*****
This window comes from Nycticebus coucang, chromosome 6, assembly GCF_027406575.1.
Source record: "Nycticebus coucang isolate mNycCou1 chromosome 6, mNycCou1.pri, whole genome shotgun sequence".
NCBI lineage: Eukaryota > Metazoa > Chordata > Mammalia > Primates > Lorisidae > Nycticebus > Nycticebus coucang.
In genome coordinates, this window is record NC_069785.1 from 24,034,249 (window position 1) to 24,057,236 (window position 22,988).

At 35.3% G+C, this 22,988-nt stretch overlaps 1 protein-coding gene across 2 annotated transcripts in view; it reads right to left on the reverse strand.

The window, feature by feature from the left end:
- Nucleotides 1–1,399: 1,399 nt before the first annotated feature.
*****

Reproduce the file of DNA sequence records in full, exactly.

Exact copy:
This window comes from Nycticebus coucang, chromosome 6, assembly GCF_027406575.1.
Source record: "Nycticebus coucang isolate mNycCou1 chromosome 6, mNycCou1.pri, whole genome shotgun sequence".
NCBI lineage: Eukaryota > Metazoa > Chordata > Mammalia > Primates > Lorisidae > Nycticebus > Nycticebus coucang.
In genome coordinates, this window is record NC_069785.1 from 24,034,249 (window position 1) to 24,057,236 (window position 22,988).

At 35.3% G+C, this 22,988-nt stretch overlaps 1 protein-coding gene across 2 annotated transcripts in view; it reads right to left on the reverse strand.

The window, feature by feature from the left end:
- Nucleotides 1–1,399: 1,399 nt before the first annotated feature.